Friday, March 11, 2011

Unctuous (almost) Bafflegab Redux

I'm flattered.  I really am. Actually I am having a kind of inverse Sally Field moment.*  See: Elusive turnaround: Reports of a population uptick are unproven

I guess I am just lucky they just didn't label it all 'unctuous bafflegab'.  It really does kind of read much the same as Mr. Brock's sublime, if ad hominum, wordsmithing on much the same topic. Both arguments are just curious to me in that most of the folks Downtown take issue with me for being far too pessimistic all of the time. Strange little bubble that I live in it is.

Nonetheless, and generally speaking I think the media folks ought to be asking an awful lot more questions of the talking heads in this town than they do; so I do applaud the sentiment. Though, it is a slightly curious place to start at calling me out.  I think it says a lot about the persistent cognitive dissonance us long term Pittsburghers have to any less than pessimistic self-reflection on the region.  I just hope they don't start editorializing that the city Pension fund is now flush with cash (anyone note the stock market of late?)

If I have any quibble at all with it is that I tried to explain that not all population loss is the same, that the natural population decline induced by our painful history and odd demographics means something quite different from the proverbial 'young person' fleeing the region.  Over the course of the entire 2000-2010 period Pittsburgh remained solidly the only large metro region experiencing more deaths than births. I've struggled for a couple decades now with how to say this in a clear, yet uncallous, way:  Policy can't stop us from dying and it would not help if Border Guard Bob chained our seniors to their beds to keep them from departing.

Since the editorial was mostly an expression of sentiment, there isn't much counterargument. I guess the general argument is that since the top line population trend for 2000-2009 is actually worse than what you saw between 1990 and 1999 then things must be worse.  I get the logic...  for a moment.  Here is a compilation of a couple numbers that for the record are not mine.  The Gnomes at the Census Bureau compile the components of population change and here I will present what they say for the 1990's compared to the recent decade. 

Again, that data is not mine, but from the Census Bureau.  The only complex mathematical formula here is my extensive use of addition.   So if your metric is 'voting with your feet', the net migration number for the last decade is less than half the decade before.  If the last year was added in (data not available yet), I bet you the comparison would be even starker in that the net migration numbers are likely positive these days.  I could parse further and argue that if one could take out elderly migration you would see an even starker shift since retiree migration is relative consistent, and for us always a net outflow, year over year compared to the migration of younger workers.  We will skip that discussion for the sake of parsimony that is already lacking here.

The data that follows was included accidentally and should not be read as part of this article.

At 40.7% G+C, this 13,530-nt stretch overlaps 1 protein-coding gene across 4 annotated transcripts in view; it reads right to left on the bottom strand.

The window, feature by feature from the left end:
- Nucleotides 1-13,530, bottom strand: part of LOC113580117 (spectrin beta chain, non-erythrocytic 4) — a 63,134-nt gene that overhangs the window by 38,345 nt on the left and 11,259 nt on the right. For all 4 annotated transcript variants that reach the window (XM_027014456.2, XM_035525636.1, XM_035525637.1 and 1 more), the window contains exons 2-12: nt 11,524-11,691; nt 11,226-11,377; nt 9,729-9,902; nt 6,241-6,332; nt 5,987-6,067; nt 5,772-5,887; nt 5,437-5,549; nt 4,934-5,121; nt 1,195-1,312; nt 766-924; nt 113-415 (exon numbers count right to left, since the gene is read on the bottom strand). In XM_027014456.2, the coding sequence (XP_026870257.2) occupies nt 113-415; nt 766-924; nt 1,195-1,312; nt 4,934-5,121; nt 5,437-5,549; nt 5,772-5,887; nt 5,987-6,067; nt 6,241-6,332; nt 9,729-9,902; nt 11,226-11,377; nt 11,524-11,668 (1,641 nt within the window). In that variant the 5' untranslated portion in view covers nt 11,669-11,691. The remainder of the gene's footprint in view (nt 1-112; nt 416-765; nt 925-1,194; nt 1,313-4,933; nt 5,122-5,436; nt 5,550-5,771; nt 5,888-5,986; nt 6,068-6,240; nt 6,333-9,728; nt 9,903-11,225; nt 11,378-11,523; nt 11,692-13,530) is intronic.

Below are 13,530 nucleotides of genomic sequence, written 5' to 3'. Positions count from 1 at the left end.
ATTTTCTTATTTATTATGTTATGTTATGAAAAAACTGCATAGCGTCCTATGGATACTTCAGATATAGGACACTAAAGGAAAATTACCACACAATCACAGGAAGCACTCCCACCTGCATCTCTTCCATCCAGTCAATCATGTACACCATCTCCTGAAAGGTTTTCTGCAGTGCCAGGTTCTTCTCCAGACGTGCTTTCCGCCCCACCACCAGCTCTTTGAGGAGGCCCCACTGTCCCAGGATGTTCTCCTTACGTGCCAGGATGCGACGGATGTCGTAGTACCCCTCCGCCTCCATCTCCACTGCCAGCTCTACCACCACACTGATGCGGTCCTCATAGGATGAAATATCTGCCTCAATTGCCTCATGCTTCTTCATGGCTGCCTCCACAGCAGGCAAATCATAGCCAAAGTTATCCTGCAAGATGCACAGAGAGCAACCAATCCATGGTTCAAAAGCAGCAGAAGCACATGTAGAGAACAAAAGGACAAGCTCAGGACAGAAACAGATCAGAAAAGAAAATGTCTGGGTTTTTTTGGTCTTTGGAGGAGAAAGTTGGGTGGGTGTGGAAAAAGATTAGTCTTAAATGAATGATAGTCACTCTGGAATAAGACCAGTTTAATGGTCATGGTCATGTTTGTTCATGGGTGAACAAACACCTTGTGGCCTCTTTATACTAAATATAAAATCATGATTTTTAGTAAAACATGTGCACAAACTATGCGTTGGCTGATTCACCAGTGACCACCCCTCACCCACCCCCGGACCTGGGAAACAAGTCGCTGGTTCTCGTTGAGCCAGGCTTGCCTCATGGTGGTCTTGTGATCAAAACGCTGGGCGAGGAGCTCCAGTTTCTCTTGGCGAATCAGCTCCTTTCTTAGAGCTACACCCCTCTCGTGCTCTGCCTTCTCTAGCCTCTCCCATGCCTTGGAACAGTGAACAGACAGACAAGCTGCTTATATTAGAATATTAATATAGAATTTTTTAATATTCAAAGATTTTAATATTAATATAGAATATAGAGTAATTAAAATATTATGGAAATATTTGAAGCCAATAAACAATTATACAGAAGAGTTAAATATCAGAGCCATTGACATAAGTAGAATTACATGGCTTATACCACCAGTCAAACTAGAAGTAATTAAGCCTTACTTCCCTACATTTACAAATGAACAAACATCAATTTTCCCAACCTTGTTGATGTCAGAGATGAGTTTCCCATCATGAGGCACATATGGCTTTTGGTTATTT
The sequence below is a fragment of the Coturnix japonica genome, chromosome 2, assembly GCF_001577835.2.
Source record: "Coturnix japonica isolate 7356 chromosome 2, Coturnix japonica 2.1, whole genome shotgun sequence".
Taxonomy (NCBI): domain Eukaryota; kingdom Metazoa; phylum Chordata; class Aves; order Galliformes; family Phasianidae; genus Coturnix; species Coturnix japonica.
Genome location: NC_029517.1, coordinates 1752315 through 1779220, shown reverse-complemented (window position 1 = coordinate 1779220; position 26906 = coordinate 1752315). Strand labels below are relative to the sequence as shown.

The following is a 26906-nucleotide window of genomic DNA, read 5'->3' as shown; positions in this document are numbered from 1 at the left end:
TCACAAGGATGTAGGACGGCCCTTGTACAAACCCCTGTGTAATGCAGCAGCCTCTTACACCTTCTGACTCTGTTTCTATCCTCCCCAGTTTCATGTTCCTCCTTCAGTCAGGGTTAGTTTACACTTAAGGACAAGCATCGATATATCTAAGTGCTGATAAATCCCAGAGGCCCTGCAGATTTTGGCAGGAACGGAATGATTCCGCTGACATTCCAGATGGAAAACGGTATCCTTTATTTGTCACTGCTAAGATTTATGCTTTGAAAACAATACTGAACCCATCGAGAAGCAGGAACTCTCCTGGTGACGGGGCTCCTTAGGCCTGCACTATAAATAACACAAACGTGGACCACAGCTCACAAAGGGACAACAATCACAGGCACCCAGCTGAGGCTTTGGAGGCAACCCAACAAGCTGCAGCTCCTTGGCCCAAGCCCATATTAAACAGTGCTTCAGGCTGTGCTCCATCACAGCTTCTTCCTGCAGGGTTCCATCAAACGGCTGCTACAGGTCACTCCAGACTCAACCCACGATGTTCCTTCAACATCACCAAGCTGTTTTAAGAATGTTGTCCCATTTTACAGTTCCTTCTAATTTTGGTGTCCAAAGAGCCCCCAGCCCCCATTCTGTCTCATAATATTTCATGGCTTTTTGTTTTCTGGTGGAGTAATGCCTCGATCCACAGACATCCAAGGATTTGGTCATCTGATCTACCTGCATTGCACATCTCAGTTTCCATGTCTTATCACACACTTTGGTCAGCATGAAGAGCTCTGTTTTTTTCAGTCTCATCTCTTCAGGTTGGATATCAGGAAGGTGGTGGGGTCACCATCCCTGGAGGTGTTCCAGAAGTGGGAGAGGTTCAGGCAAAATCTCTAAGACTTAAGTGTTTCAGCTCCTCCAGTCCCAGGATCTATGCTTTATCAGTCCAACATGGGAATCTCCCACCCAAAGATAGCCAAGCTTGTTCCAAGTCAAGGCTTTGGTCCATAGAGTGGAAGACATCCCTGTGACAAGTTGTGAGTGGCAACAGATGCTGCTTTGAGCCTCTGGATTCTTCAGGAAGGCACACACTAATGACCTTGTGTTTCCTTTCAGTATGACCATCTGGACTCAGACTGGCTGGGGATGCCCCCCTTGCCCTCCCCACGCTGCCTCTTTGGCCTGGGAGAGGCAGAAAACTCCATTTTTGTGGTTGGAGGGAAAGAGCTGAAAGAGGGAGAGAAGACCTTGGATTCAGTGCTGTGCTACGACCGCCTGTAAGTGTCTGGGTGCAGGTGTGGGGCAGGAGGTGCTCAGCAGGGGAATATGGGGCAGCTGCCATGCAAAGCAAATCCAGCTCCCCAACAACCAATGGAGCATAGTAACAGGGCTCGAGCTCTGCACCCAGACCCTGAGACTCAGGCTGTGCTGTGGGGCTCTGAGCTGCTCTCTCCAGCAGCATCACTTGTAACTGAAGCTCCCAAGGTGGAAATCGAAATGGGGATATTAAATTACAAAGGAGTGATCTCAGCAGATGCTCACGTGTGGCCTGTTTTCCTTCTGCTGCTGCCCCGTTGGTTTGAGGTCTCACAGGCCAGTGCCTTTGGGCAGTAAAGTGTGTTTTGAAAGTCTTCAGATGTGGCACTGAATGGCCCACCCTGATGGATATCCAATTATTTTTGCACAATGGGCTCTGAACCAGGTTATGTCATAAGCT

For history buffs, if I were to do the same calculation for the 1980's the net migration bar would stretch down to around -230 thousand for the decade.  Then population loss would have been even worse except we still had a decent rate of natural population increase.  But things are still getting worse!!

OK,  time to breathe and move on.  SIC SEMPER NUMERO.

* No, not really, but I sure hope they have forgotten my comments on Evergrey-gate.


Anonymous MH said...

Pittsburgh remained solidly the only large metro region experiencing more deaths than births.

To be fair, the last time I was in Cleveland I wouldn't say that I was eager to die, but I would say that I was more willing to die that I was before or after being in Cleveland.

Friday, March 11, 2011 11:15:00 AM  
Anonymous BrianTH said...

I'll be even more callous--even if we could stop retiree migration by chaining people to their beds, would we want to?

Of course as a general proposition, retirees can contribute a lot to an area, so I'm not saying we should be pushing them out. Indeed, I would like us to think about how to become as senior-friendly as possible.

But the specific ones who want to leave these days? I'm not going to say "good riddance", but I am not going to stand in their way either (even if I could).

Friday, March 11, 2011 11:55:00 AM  
Anonymous MH said...

I have been kicking around an idea that combines retirees, atypical infrastructure, and green energy to revive Pittsburgh. I've got the blog, but I haven't put anything there yet.

Friday, March 11, 2011 12:56:00 PM  
Anonymous BrianTH said...


Friday, March 11, 2011 2:22:00 PM  
Blogger C. Briem said...

yeah.. that's the better interpretation.

Friday, March 11, 2011 2:58:00 PM  
Anonymous MH said...

On blogspot, both "soylent" and "soylentgreen" were taken by Teh Emos.

Friday, March 11, 2011 3:38:00 PM  
Anonymous DBR96A said...

We're already friendly enough to retirees. Pennsylvania doesn't tax pensions, nor does does it place a sales tax on medicine, and the Pennsylvania Lottery still "benefits older Pennsylvanians," last I heard. The weather could literally be the only reason for retirees to leave.

Friday, March 11, 2011 6:09:00 PM  
Anonymous MH said...

Weather and the roads. It is much harder to get around here than it is a retirement community.

Friday, March 11, 2011 7:28:00 PM  

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